Rotoiti from Beebys Knob.

Rotoiti from Beebys Knob.

along the Mt Robert Range down to the resting Lake Rotoiti below. Swinging around to the West, was Mt Owen, along in the distance to Mt Arthur. To North East-ish was Gordons Knob, North Peak and Red Hill. Quite a vista!

Beech seedling at Beebys Knob.

Beech seedling at Beebys Knob.

The alpine flowers were not too many but noticeable were Everlasting daisies (Helichrysum anaphalioides), Harebells (Wahlenbergia) and some flowering Whipcord hebes. A number of celmisia and gentians were also in flower. It was noticeable in the forest the abundant beech

Chiloglottis cornuta Orchid.

Chiloglottis cornuta Orchid.

seedlings growing, like a green mat in many places, ample evidence of last year’s beech mast. Of interest was coming across a patch of flowering orchids, the two leafed Chiloglottis cornuta.

While Richard, grandkids Amelia, Reece and I went up Beebys, Shirl and her group met up at Rabbit Island (again?) walked along the beach, caught the ferry to Mapua, had lunch of fish & chips over there, then returned on the ferry. After the walk back to the cars, some even had a swim.

 
Will’s Gully Progress
Good progress has been made this month on the K-Slope and we have had help from Kevin Piper and Ben Kingsbury. Thanks to these guys, the rocky ridge has nearly been cleared of weeds plus the new track is shaping up well. Just in case of the fire risk, work using the chainsaw might have to stop for awhile.

Stinkhorn Fungus.

Stinkhorn Fungus.

While working along the fence line I saw a brown flash of movement and a weka ran towards me. It was closely followed by an irate Californian quail. The weka are quite aggressive in their hunt for food and are known to add quail chicks to the menu but this weka certainly got the message to ‘leave my chicks alone’.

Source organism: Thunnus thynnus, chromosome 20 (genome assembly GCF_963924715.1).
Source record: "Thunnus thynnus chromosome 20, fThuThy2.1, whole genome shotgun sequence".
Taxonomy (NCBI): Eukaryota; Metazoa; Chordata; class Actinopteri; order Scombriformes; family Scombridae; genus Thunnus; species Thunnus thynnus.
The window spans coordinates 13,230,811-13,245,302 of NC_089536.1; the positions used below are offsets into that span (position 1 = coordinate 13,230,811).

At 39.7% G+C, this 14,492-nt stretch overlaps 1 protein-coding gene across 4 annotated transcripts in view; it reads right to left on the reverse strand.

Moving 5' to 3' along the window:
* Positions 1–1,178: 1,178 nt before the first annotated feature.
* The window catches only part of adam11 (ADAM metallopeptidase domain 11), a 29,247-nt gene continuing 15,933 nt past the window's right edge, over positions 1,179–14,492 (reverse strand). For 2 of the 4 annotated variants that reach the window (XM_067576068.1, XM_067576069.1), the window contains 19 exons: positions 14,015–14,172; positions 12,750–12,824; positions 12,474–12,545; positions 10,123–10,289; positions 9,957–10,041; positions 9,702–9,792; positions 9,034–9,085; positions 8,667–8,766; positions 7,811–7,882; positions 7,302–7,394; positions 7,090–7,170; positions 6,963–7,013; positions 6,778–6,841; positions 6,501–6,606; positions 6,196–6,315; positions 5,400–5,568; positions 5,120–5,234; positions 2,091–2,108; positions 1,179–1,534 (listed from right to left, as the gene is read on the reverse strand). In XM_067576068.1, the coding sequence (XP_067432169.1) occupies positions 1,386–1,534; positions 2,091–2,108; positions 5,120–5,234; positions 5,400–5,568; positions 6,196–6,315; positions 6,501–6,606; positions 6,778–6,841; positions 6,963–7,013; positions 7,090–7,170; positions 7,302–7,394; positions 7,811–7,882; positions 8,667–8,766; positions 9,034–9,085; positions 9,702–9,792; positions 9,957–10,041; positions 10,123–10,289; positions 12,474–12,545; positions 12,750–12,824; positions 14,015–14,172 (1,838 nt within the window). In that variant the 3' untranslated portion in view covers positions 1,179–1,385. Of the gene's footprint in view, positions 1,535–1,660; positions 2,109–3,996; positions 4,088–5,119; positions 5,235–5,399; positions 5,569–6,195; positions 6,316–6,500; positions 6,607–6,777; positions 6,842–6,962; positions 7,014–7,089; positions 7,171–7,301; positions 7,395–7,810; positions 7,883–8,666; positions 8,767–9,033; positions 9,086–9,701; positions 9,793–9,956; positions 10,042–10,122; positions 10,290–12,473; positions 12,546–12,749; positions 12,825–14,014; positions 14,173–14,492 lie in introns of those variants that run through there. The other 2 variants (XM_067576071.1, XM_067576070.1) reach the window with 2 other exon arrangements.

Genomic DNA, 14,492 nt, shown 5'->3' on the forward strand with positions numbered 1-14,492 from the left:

Nearby I came across a Stinkhorn fungus (Aseroe rubra). I didn’t expect to see one ‘flowering’ during this hot spell but there it was and covered with blowflies. The blowflies are attracted by the foul smelling mucus, and greedily dabble and eat this mucus and then carry the spores to be seeded elsewhere. It has very bright scarlet tentacles which look quite attractive but the foul smell would put anyone off – except the blowflies!

Greenfinch.

Greenfinch.

At home we have been amused by a male greenfinch feeding on Blue Borage flower seed capsules. Shirl grows several Blue Borage to attract the bees to her vege garden but she didn’t expect to see a greenfinch!

A Falcon Pencil Drawing

Falcon pencil drawing by Fran Gould (copyright).

Falcon pencil drawing by Fran Gould (copyright).

We called in to a Sunday market at the show grounds one day just for a look around. I quite like looking at artists paintings, drawings and such, and although I don’t paint with a brush or pencil, I try to capture the places visited with my camera in a similar fashion so it’s good to browse to get ideas and different angles. Talking to one artist, Fran Gould, she asked if I had a photo of a native falcon. I did, and so I now have a pencil drawing from one of my photos! You can check out Fran’s website at www.fran-gould.co.nz

Rainfall for December was 152.5mm (average 166.28mm) and for the year 2014 it was 1045mm at our place. Last years figures were 83mm for December and 1316mm for the year so now our yearly average is 1391mm.


Leave a Reply

Your email address will not be published. Required fields are marked *